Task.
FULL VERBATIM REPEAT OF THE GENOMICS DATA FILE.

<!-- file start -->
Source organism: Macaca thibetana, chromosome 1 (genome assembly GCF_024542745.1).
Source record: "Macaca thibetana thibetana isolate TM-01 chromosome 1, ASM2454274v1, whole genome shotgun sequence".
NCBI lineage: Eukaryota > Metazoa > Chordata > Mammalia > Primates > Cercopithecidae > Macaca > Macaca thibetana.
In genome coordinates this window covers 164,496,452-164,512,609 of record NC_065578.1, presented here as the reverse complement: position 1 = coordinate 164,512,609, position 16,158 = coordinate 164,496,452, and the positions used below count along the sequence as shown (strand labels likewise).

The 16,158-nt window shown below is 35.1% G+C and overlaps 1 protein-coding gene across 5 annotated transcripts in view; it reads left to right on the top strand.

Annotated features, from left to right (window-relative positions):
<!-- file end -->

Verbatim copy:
Source organism: Macaca thibetana, chromosome 1 (genome assembly GCF_024542745.1).
Source record: "Macaca thibetana thibetana isolate TM-01 chromosome 1, ASM2454274v1, whole genome shotgun sequence".
NCBI lineage: Eukaryota > Metazoa > Chordata > Mammalia > Primates > Cercopithecidae > Macaca > Macaca thibetana.
In genome coordinates this window covers 164,496,452-164,512,609 of record NC_065578.1, presented here as the reverse complement: position 1 = coordinate 164,512,609, position 16,158 = coordinate 164,496,452, and the positions used below count along the sequence as shown (strand labels likewise).

The 16,158-nt window shown below is 35.1% G+C and overlaps 1 protein-coding gene across 5 annotated transcripts in view; it reads left to right on the top strand.

Annotated features, from left to right (window-relative positions):